DaBaby – ‘BLAME IT ON BABY’ – Is It Good?

Kirk, DaBaby’s sophomore album, was one of my favorite projects to release last year. Although it didn’t make my Top 10 Best Hip Hop Albums of 2019, if I had included an honorable mentions section, it for sure would have been included. However, the main criticism I and many others share is that the songs feel repetitive and don’t offer anything new that DaBaby hasn’t already shown before. Though this was the album’s main flaw, it has been a reoccurring issue that Dababy has struggled with throughout his career. Catchy melodies and boomy 808s have become his trademark style, but it can only last for so long before mainstream audiences start to notice and, eventually, get tired of it. So when Find My Way was released and we finally got to hear Dababy switching up his flow, the feedback was positive. When it was revealed to be the lead single for his upcoming album, it was a surprise to be sure, considering that his previous album has been out for less than a year, but a welcome one. With the promise of a strong lead single and different producers attached, one question remains: Is It Good? 

From the opening track alone, DaBaby makes it clear that this will be much different than KIRK. Instead of opening up with a heartfelt personal track, he instead favors a trap beat to match his aggressive tone in which he brags about his fame. As the album continues, it seems as if DaBaby got tired of the countless memes about all of his songs sounding the same because he is constantly experimenting. Songs like “SAD SH*T” has him reminiscing on a past relationship while singing a melodically in the chorus, then returning to his typical rapping style in the other verses. The title track “BLAME IT ON BABY”  features DaBaby leashing into constant flow changes to go along with the constant beat switches that make up the two-minute song.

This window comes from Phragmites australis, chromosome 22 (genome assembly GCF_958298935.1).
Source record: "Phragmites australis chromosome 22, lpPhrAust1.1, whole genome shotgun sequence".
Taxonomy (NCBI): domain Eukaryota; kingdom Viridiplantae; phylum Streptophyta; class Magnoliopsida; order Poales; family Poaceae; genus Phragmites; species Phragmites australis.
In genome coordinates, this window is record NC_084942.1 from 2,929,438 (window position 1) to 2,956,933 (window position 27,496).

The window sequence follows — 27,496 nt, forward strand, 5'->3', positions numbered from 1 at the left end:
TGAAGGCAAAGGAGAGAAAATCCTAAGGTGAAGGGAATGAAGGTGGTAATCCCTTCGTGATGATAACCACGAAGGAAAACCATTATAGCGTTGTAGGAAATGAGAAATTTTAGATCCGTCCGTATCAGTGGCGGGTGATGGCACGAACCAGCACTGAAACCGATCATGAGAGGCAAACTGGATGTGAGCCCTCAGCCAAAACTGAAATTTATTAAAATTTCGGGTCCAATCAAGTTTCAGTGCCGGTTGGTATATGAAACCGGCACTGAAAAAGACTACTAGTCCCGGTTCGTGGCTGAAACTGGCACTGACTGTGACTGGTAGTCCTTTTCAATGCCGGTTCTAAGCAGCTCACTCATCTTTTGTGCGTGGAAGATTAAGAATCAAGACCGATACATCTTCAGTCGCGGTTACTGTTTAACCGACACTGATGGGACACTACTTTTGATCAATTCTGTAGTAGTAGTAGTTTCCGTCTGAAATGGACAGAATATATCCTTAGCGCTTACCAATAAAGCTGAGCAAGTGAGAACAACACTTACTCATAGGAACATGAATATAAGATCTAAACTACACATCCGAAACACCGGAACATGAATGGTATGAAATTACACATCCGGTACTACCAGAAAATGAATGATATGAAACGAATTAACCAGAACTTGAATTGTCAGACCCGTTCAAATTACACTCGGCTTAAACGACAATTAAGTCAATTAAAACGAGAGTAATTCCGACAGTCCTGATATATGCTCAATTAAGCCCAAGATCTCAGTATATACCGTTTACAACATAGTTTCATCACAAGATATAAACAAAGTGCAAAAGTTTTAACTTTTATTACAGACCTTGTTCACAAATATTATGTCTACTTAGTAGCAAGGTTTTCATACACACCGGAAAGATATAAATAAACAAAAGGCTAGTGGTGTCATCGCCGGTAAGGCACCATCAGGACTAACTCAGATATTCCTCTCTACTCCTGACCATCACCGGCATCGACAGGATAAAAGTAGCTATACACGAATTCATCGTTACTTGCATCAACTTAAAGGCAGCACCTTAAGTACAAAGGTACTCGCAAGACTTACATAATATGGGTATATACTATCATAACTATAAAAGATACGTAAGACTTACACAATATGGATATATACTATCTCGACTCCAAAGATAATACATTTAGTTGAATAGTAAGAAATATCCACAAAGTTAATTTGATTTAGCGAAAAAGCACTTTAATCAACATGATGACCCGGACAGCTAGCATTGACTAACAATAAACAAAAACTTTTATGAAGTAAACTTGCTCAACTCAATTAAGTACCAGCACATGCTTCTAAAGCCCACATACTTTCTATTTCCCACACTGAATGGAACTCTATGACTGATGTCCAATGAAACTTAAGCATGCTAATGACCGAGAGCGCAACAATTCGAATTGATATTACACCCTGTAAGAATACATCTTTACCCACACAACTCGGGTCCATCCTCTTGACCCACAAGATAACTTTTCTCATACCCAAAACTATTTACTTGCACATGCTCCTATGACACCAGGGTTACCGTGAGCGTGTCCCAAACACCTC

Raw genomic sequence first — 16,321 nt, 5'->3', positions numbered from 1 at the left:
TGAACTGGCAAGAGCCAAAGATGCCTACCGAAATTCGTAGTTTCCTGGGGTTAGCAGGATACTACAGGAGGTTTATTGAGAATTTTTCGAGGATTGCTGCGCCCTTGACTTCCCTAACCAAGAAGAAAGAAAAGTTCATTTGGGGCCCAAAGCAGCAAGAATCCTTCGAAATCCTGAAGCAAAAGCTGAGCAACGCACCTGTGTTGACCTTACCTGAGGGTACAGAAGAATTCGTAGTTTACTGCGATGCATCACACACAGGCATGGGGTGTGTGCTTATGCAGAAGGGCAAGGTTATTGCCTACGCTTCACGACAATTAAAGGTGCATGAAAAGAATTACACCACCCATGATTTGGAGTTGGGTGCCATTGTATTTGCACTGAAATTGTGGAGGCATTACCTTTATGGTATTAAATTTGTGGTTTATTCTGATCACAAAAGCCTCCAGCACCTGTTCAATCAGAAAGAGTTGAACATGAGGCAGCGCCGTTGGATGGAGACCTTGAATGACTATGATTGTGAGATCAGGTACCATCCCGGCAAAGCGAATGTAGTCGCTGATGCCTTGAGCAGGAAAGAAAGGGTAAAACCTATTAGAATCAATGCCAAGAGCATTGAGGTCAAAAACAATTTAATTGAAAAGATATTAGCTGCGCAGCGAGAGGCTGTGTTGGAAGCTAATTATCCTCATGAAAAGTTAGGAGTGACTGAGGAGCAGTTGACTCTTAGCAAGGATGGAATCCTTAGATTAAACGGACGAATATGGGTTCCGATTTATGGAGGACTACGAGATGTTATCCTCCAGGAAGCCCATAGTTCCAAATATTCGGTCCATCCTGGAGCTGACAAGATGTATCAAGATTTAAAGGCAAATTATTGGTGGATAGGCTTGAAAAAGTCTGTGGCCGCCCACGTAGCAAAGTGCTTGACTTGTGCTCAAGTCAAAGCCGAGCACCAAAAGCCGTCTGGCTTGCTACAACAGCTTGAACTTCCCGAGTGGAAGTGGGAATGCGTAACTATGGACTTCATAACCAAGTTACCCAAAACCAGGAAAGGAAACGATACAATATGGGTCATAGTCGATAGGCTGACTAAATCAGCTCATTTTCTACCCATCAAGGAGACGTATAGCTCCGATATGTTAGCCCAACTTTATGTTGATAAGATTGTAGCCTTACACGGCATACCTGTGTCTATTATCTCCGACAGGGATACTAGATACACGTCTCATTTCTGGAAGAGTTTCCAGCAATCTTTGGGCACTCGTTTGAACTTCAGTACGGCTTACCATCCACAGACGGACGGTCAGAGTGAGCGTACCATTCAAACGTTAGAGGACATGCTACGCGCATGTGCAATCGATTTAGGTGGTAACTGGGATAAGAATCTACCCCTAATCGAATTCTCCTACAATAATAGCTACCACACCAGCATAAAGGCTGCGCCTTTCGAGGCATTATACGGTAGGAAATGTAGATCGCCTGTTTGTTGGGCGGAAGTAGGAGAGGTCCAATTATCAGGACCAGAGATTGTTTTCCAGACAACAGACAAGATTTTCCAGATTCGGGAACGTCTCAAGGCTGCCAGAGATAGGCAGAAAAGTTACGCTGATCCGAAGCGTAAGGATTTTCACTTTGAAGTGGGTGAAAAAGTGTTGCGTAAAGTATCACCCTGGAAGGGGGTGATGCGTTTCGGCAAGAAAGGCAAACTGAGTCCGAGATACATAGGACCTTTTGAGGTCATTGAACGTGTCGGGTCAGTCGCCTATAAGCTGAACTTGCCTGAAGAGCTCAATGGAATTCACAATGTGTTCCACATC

After the second half, however, is when things start to decline quality-wise. From out of place features such as YoungBoy Never Broke Again on “JUMP” and A Boogie wit da Hoodie on “DROP”, it seems as if the album begins to lose what began to made it so appealing in the first place. Rather than DaBaby trying to produce well-structured songs, he begins to try and force a flow switch simply to avoid criticism and prove that he’s capable of making different sounding songs. Where the album truly declines from whatever remaining potential it still had left was on the twelfth track, “NASTY”, which is a perfect title given the subject matter. What’s ironic is that he goes from rapping in graphic detail about his sexual escapades to talking about his relationship with God, or lack thereof, on the chorus of the albums outro track “AMAZING GRACE”.

So, Is It Good? No, but it’s decent. DaBaby shows he listened to the criticism he’s received by improving in areas that KIRK lacked in. Though it begins to change in quality in the second half, the first section makes up for this by having memorable, catchy songs and great features, even if some of them do consist of cringe lyrics. 

Rating: 6/10

Standout Tracks: LIGHTSKIN SH*T (feat. Future & jetsonmade), TALK ABOUT IT, FIND MY WAY, & BLAME IT ON BABY

Worst Track: NASTY  (feat. Ashanti & Megan Thee Stallion)


Black Commentary and Issues of Today and Tomorrow